WHAT WE’RE HEARING
Deckhouse by Exs Architects
The Dutch city of Nijmegen has launched a new concept of affordable homes for first-time buyers called ‘I build afordable in Nijmegen’ (IbbN). Aimed at helping the architecture industry also, the scheme has has paired 20 architects with building companies to produce about 30 prefabricated kit designs – from detached timber cabins to redbrick terraced houses – with a construction cost of as little as €115,000 (£97,400). To read the full article, visit: The Guardian
WHAT WE’RE SEEING
Saturday 15 June, 9:45am meet
On 15 June, the Twentieth Century Society is organising a walking tour to Frinton Park Estate in Frinton-on-Sea, Essex. Mentioned in Jonathan Meades‘ The Joy of Essex, Frinton Park Estate is a partially complete 200 acre speculative housing development which was begun in 1934 by Coast Property Investment Company, who planned to build a whole new small town. The tour looks at the collection of Modernist houses on the Estate including those by the lead masterplanner for the estate, Oliver Hill. This all-day event, led by John Barter, Rachel Baldwin and volunteers of the Frinton and Walton Heritage Trust, also looks at the best houses in the ‘select Edwardian Avenues’ on the Powell Cooper Estate, for which Frinton is also famous. There will also be interiors and other surprises on the day and Liz Bruce, the Trust’s Archivist, will open the Trust’s Railway Gatekeeper’s Cottage Museum to be viewed at the end of the visit. For more information, visit: The Twentieth Century Society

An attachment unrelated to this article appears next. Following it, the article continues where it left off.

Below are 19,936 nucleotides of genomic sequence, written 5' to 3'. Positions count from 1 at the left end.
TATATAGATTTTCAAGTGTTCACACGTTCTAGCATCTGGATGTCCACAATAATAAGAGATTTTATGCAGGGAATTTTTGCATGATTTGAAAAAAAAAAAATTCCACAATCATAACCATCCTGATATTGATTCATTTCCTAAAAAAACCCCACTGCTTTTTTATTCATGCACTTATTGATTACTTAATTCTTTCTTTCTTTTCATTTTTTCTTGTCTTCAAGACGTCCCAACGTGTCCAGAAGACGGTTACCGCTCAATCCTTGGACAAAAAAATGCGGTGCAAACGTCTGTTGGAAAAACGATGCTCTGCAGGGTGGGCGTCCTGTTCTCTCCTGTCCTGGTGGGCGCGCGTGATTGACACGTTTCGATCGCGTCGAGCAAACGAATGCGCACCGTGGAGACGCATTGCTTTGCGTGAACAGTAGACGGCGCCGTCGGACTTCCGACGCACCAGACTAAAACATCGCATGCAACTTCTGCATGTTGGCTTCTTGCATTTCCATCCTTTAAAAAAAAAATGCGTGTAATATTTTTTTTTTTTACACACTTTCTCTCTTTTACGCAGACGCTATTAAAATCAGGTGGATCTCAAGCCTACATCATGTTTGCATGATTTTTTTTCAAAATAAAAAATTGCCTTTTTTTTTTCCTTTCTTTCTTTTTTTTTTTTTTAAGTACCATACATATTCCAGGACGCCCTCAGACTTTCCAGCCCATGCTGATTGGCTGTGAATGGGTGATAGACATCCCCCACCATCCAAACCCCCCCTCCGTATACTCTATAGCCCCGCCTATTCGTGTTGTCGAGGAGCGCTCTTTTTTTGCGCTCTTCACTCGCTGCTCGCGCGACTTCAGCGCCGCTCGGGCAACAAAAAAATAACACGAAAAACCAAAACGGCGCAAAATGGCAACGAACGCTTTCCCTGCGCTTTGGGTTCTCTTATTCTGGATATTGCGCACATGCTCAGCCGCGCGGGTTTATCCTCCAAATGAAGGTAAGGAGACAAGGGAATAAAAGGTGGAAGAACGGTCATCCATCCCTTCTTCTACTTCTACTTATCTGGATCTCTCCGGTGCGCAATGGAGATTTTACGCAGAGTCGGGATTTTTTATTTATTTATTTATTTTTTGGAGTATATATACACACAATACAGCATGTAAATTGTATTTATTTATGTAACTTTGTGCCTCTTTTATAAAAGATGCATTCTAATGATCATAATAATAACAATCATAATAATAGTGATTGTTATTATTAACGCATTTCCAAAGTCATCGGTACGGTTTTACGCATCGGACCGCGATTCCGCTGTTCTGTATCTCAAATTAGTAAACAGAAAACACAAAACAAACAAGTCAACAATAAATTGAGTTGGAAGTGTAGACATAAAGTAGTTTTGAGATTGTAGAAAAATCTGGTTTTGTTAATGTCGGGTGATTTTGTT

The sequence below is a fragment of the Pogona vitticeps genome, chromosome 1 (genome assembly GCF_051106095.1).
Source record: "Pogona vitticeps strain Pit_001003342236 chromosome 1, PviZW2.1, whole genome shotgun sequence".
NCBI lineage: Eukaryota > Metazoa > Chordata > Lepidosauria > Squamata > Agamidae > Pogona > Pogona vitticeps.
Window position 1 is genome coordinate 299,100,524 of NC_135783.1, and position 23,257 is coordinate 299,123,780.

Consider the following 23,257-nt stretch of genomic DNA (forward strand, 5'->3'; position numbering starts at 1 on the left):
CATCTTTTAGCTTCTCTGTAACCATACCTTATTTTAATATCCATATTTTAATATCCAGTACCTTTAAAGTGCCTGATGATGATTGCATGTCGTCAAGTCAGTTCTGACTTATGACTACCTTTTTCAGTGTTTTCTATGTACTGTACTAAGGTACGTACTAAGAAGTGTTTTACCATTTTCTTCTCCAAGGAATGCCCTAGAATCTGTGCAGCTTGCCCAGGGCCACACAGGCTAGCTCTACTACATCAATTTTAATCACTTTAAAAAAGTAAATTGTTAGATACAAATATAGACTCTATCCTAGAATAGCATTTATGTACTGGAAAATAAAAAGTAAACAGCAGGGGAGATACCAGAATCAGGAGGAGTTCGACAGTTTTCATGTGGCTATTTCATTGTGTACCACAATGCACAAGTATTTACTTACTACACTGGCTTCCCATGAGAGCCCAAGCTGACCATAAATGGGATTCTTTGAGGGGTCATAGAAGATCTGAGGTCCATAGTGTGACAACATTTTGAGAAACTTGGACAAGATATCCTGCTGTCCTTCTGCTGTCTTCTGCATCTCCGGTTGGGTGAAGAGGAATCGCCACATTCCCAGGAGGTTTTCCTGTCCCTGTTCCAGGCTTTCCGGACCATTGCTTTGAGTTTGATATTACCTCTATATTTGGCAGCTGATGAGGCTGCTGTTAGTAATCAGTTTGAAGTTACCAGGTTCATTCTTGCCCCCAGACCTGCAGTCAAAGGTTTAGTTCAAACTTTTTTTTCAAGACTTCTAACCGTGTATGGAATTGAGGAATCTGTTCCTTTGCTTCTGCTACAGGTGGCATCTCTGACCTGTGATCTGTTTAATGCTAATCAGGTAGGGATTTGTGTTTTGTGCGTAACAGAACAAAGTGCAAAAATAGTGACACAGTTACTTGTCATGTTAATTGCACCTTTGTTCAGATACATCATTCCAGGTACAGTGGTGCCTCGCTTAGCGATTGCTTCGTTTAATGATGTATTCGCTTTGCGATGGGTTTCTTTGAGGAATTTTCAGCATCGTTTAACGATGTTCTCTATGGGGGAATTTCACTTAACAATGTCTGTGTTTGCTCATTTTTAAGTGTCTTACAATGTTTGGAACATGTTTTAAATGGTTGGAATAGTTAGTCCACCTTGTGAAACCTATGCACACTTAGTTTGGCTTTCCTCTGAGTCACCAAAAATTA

WHAT’S ON THE MARKET
This four-bedroom house on Lake Geneva, near the village of Maxilly, has just come on the market for €2.5 million (£2.1 million). Completed in 2009, the house is split over two levels to make the most of the views over the local mountains of the Mémises and Dent d’Oche. On the ground floor is an open plan living space with kitchen and dining area that opens out in all directions to the terraces and garden. The first floor includes a master bedroom with ensuite as well as the remaining bedrooms and a family bathroom. The house has a full basement with a garage and storage area, children’s area, laundry room, wine cellar and an open room which could become a home cinema area. Constructed from precast concrete panels and using such a bold lines, overhangs and terraces, house is uncompromising in its modernity but sits effectively and strikingly in its mountainous landscape, while its openness makes it a fantastic vantage point to take advantage of the stunning scenery.